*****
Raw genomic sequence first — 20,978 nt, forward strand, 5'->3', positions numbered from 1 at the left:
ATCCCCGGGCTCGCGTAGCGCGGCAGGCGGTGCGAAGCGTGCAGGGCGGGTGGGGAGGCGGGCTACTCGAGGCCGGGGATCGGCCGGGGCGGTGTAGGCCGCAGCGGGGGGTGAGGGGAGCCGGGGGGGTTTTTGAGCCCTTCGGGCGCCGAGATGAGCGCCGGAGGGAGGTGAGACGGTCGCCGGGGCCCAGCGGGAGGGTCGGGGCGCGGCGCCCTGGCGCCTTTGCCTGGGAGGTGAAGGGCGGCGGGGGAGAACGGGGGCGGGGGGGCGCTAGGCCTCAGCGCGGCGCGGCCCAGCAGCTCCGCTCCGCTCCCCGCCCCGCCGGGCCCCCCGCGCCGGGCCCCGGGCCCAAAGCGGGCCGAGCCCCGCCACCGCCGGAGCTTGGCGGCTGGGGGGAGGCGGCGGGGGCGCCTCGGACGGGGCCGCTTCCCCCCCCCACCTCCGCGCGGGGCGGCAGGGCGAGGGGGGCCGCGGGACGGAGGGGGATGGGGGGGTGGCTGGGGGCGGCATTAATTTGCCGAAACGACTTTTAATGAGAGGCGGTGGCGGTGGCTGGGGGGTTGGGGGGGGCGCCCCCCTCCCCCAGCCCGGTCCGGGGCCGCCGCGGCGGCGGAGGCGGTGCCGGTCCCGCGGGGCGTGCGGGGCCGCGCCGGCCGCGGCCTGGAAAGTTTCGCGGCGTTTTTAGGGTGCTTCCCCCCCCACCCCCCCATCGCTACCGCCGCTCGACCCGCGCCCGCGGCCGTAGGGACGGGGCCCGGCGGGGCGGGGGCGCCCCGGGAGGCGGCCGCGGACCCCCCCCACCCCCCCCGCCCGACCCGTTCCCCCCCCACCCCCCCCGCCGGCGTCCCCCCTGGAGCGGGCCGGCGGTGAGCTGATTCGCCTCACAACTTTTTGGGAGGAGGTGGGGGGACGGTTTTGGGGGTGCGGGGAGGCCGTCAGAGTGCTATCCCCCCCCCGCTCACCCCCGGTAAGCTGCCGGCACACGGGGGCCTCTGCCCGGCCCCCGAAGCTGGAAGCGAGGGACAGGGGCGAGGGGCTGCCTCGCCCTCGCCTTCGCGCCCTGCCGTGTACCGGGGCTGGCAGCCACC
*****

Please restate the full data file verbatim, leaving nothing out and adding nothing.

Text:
Raw genomic sequence first — 20,978 nt, forward strand, 5'->3', positions numbered from 1 at the left:
ATCCCCGGGCTCGCGTAGCGCGGCAGGCGGTGCGAAGCGTGCAGGGCGGGTGGGGAGGCGGGCTACTCGAGGCCGGGGATCGGCCGGGGCGGTGTAGGCCGCAGCGGGGGGTGAGGGGAGCCGGGGGGGTTTTTGAGCCCTTCGGGCGCCGAGATGAGCGCCGGAGGGAGGTGAGACGGTCGCCGGGGCCCAGCGGGAGGGTCGGGGCGCGGCGCCCTGGCGCCTTTGCCTGGGAGGTGAAGGGCGGCGGGGGAGAACGGGGGCGGGGGGGCGCTAGGCCTCAGCGCGGCGCGGCCCAGCAGCTCCGCTCCGCTCCCCGCCCCGCCGGGCCCCCCGCGCCGGGCCCCGGGCCCAAAGCGGGCCGAGCCCCGCCACCGCCGGAGCTTGGCGGCTGGGGGGAGGCGGCGGGGGCGCCTCGGACGGGGCCGCTTCCCCCCCCCACCTCCGCGCGGGGCGGCAGGGCGAGGGGGGCCGCGGGACGGAGGGGGATGGGGGGGTGGCTGGGGGCGGCATTAATTTGCCGAAACGACTTTTAATGAGAGGCGGTGGCGGTGGCTGGGGGGTTGGGGGGGGCGCCCCCCTCCCCCAGCCCGGTCCGGGGCCGCCGCGGCGGCGGAGGCGGTGCCGGTCCCGCGGGGCGTGCGGGGCCGCGCCGGCCGCGGCCTGGAAAGTTTCGCGGCGTTTTTAGGGTGCTTCCCCCCCCACCCCCCCATCGCTACCGCCGCTCGACCCGCGCCCGCGGCCGTAGGGACGGGGCCCGGCGGGGCGGGGGCGCCCCGGGAGGCGGCCGCGGACCCCCCCCACCCCCCCCGCCCGACCCGTTCCCCCCCCACCCCCCCCGCCGGCGTCCCCCCTGGAGCGGGCCGGCGGTGAGCTGATTCGCCTCACAACTTTTTGGGAGGAGGTGGGGGGACGGTTTTGGGGGTGCGGGGAGGCCGTCAGAGTGCTATCCCCCCCCCGCTCACCCCCGGTAAGCTGCCGGCACACGGGGGCCTCTGCCCGGCCCCCGAAGCTGGAAGCGAGGGACAGGGGCGAGGGGCTGCCTCGCCCTCGCCTTCGCGCCCTGCCGTGTACCGGGGCTGGCAGCCACC